March 6 (Bloomberg) -- Most Hungarian executives expect the economy to contract this year amid concern that government measures are “unpredictable,” according to an annual survey published by PriceWaterhouseCoopers.
Fifty-one percent of the more than 170 business leaders polled expect Hungary’s economy to shrink this year, with 39 percent predicting stagnation and 5 percent forecasting economic growth, the survey showed.
“Hungarian executives are fundamentally unsatisfied with government measures,” according to the survey, which was conducted between October and December last year. “The high level of dissatisfaction surrounding the government’s work reflects that regular and meaningful dialog between the parties is becoming unavoidable.”
Prime Minister Viktor Orban’s self-styled “unorthodox” measures, including extraordinary industry taxes, retroactive taxation, the nationalization of private pension-fund assets and government-ordered household energy price cuts, have sapped investor confidence and helped push the economy into a recession last year.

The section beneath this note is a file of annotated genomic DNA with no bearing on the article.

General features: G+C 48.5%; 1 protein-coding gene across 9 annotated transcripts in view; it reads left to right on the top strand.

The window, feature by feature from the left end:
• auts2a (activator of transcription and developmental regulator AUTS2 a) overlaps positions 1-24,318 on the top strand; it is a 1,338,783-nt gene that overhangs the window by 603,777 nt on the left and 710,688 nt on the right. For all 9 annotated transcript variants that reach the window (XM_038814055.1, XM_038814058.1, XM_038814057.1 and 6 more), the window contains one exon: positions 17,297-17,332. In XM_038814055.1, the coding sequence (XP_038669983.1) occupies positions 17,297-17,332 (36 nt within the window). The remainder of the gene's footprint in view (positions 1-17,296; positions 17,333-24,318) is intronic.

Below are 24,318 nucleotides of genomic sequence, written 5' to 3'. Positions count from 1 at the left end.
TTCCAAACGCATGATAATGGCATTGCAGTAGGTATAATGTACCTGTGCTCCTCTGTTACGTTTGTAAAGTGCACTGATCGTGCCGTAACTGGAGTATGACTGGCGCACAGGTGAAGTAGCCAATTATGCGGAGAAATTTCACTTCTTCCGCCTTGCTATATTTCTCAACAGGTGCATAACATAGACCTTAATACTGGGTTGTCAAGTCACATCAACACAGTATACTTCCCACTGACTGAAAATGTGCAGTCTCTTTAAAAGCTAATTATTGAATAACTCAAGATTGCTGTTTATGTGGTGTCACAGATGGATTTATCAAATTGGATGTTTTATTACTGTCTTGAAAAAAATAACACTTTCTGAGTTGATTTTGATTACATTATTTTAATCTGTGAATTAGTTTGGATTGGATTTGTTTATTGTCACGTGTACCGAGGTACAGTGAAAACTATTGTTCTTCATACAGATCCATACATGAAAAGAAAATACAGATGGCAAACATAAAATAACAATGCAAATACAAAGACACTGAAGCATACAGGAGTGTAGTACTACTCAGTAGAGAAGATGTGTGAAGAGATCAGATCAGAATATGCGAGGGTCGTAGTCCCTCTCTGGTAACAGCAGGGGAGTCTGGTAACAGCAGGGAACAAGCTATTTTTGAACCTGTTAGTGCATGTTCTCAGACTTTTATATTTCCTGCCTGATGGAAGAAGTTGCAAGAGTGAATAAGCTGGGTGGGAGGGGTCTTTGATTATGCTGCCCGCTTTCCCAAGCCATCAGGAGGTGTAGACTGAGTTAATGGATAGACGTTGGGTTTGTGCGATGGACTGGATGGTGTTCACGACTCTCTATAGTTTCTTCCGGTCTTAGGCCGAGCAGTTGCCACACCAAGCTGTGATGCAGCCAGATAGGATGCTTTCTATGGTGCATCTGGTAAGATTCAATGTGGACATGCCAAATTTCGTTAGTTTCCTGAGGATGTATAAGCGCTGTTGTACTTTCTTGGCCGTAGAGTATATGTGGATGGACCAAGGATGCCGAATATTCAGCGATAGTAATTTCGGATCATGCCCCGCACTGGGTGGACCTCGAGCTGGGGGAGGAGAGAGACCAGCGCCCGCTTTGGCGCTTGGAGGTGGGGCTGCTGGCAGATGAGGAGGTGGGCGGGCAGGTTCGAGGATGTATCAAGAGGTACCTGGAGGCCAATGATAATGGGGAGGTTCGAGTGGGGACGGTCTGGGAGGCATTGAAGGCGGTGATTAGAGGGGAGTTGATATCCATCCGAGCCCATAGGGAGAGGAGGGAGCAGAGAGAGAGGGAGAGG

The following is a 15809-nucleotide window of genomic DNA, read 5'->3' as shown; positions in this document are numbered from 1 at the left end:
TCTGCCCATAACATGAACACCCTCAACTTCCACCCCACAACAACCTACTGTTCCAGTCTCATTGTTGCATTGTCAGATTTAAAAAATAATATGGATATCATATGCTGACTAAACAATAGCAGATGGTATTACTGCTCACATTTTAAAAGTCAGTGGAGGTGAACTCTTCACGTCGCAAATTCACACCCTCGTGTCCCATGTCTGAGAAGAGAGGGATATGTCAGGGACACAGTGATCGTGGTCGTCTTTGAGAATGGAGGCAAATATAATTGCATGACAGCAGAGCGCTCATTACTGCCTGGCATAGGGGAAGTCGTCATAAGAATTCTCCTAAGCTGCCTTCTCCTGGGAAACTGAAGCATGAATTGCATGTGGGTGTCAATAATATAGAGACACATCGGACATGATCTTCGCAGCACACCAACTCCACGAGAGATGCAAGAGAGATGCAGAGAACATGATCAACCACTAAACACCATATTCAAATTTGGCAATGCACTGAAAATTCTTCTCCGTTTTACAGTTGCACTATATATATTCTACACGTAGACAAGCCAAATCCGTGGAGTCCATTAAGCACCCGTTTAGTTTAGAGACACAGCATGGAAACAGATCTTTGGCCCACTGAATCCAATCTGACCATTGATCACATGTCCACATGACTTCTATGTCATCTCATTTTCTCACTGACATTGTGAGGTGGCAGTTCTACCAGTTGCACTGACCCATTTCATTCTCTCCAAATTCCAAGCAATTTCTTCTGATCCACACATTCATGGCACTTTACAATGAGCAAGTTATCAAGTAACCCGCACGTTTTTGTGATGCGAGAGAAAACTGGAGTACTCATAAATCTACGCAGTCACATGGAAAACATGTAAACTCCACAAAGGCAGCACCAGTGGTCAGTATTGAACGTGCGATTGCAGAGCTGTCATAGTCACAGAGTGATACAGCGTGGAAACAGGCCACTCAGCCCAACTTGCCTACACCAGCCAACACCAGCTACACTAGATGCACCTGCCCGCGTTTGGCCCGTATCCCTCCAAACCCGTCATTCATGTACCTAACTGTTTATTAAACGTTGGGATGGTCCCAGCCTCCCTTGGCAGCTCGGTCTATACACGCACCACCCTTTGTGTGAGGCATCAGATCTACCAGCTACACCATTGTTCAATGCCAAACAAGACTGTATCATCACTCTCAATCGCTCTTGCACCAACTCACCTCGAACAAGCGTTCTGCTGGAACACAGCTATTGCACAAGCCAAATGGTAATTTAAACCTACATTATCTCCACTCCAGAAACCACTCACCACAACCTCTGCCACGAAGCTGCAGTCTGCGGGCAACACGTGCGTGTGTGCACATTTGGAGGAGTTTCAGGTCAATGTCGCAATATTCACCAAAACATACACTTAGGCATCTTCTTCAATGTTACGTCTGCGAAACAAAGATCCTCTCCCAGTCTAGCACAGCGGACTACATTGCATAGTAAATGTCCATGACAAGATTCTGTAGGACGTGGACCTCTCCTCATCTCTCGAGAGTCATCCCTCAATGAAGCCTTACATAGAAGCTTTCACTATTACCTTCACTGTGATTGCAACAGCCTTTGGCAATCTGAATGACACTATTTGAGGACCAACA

Orban pledged to revive growth this year while delivering on a promise to keep the budget deficit below a European Union limit of 3 percent of output.
Executives see government measures aimed at reducing the country’s debt level and narrowing the budget deficit as “most dangerous” for their business development, while concern about a higher tax burden ranks second among risk factors, according to the survey. Over two-thirds of the polled executives expect their tax burden to increase in 2013 from a year earlier, it said.
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